Should you practice digital minimalism?

Have you ever considered that you were surrounded by more gadgets than people?

You might be sitting at home in front of Netflix, scrolling Twitter in between the credits of Stranger Things. Your laptop is on, syncing your latest photos from your camera. A familiar situation for many of us.

Technology might be your number one companion, but more and more of us are beginning to wonder whether we should set strong boundaries with these attention-sucking devices.

When you consider the fact that most of us spend 3 hours and 15 minutes per day picking up our phones, and using them 58 times a day on average, restricting our use of tech may not be a bad thing.

What is digital minimalism?

In the groundbreaking book Digital Minimalism, Cal Newport coined the term ‘digital minimalist’. Essentially, you recognise that even though your digital companions fill up your time, they might not be that beneficial to your wellbeing.

Cal defines Digital Minimalism as:

“A philosophy of technology use in which you focus your online time on a small number of carefully selected and optimised activities that strongly support things you value, and then happily miss out on everything else.‍”

Digital Minimalists are essentially attention ninjas. They know what’s important to them. They focus on that to the exclusion of everything else.

That means they limit their social media use, put their devices out of sight and out of reach, and ruthlessly block certain sites that have a detrimental effect on their happiness or productivity.

But why go to such dramatic lengths?

It seems that our attention span is waning. Studies have shown that with multiple distractions, focusing on one thing at a time is becoming increasingly difficult.

In Linkedin’s Big Ideas for 2020, a key predicted trend is that your ability to focus will be your most important skill.

Just sending a quick message to your mate on Facebook Messenger? It’ll take your brain around 20 minutes to get back to focused, productive work.

Our brains are literally the equivalent of having one too many browser tabs open - and this is hampering our efficiency:

“Each time employees reach for their phone or tend to a distraction, they are pulled away from their work, relentlessly,” warns Brian Solis, author of ‘Lifescale: How to Live a More Creative, Productive, and Happy Life.’ “This is having an incredible, understudied impact on employee productivity, creativity and happiness.”

If the insatiable pull of the internet is too much, does this mean we have an addiction to pleasure? Some think so.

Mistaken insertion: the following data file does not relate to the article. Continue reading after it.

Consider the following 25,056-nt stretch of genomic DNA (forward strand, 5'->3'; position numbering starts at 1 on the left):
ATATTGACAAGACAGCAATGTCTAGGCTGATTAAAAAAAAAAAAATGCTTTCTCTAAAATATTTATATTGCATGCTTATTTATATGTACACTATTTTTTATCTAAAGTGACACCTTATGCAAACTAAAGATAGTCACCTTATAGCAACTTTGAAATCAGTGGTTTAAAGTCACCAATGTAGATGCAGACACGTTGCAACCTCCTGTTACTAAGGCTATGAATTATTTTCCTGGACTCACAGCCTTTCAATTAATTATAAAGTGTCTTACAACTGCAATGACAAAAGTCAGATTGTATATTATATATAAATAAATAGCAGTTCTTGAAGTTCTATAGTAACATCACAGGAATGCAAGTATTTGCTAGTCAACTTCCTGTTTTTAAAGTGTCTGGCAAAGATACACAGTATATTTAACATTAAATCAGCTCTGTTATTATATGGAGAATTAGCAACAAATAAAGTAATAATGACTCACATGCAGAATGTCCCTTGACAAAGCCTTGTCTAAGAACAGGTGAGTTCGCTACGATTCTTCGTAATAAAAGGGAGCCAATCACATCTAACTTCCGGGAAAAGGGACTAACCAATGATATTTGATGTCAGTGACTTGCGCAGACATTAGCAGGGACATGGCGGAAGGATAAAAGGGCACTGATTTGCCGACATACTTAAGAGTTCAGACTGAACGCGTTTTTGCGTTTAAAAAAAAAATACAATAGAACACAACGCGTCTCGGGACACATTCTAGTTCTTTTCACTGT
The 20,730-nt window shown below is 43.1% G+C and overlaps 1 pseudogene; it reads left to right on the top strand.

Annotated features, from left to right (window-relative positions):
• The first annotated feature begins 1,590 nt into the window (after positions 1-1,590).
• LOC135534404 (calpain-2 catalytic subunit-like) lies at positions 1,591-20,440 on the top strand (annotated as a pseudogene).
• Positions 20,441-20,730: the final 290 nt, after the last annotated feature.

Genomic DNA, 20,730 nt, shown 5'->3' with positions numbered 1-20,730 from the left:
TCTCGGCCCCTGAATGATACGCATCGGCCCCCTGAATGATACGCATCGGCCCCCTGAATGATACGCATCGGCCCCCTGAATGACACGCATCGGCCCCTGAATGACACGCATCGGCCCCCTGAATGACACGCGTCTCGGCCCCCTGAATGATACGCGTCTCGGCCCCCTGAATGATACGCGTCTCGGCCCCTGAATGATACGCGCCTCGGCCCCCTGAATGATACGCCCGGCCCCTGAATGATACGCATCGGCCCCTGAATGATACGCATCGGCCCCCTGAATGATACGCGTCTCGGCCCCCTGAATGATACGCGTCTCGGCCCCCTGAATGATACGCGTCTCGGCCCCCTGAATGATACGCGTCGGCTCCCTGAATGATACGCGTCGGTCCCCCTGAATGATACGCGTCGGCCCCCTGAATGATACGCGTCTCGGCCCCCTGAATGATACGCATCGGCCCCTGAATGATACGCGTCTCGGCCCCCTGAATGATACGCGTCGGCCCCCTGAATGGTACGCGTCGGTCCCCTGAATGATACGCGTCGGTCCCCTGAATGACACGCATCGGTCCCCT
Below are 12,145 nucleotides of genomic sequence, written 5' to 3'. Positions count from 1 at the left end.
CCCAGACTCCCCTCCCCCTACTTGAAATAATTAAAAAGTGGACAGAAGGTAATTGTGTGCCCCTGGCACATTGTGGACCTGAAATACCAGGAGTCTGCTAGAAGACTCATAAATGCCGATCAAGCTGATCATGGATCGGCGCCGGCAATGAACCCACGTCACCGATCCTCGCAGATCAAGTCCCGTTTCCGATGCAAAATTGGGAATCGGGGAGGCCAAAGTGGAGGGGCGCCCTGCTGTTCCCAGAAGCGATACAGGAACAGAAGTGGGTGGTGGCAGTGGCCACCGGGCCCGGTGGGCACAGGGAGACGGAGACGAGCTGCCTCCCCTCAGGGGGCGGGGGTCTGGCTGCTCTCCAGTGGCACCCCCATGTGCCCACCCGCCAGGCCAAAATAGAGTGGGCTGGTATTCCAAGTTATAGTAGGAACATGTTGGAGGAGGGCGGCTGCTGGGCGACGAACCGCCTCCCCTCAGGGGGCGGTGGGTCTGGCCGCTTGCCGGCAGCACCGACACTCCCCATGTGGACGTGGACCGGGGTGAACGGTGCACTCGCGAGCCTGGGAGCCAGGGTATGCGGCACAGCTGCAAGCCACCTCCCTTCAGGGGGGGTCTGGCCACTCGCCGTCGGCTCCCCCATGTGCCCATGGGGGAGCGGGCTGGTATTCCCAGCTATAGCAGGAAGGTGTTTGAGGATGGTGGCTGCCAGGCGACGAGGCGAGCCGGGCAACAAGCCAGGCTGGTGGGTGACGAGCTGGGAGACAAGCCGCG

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Photo by Hutomo Abrianto / Unsplash

Is dopamine fasting the answer?

‘Dopamine fasting’ got people a teeny bit excited when it first did the rounds via a Vice magazine piece.

Essentially, it’s about limiting our pleasure centre in the brain, and training ourselves to ‘fast’ from those things that we naturally get dopamine from - whether that’s eating, gaming, sex, scrolling Insta or otherwise.

“ Until you are not a slave to pleasure, you are not free” - Carlos Del Valle

The idea is that by fasting, your pleasure centre will be ‘de-stimulated’, so you’ll get a reset from your addiction, allowing you to use tech more consciously.

But what about taking a good old fashioned break from everything?

Psychologists say that ‘dopamine fasting’ is really just a very fancy name for taking a holiday.

The key to rejuvenation appears to be unplugging altogether, as “devices and technology appear to be one of the primary contributors of many people’s fatigue with the modern world.”

Becoming mindful of our consumption

Just like a McDonald’s addict can wean themselves off junk food by choosing better food, perhaps it’s about replacing our bad tech habits with altogether healthier ones.

After all, if you starve yourself of too much of a good thing, you’re likely to have an all-out binge sesh in a moment of weakness.

Perhaps we need to go on an attention diet, like Mark Manson suggests, only using tech in a way that brings us value and increases our knowledge and growth. Ironically, he was ridiculously distracted when writing the article:

“In what should have been 20 minutes of work, I compulsively interrupted myself at least nine times. What’s more, the cost of these interruptions goes way beyond the added amount of time to finish this damn thing.”

Is social media the new smoking? When life takes over, it’s easy to let that 5 minute Twitter scroll turn into a 30 times-a-day habit. Becoming mindful about our tech is about reviewing our productivity, happiness and health at regular intervals.

So perhaps the answer is to give up tech altogether for a while, and have a little breather from your faithful digital companions.

If you feel that digital ‘noise’ is impacting on your health and happiness , maybe you just need to just turn off, logout, and unplug.


Feature photo by Norbert Levajsics on Unsplash.

Thanks to writer Kerry Needs for her help with this article.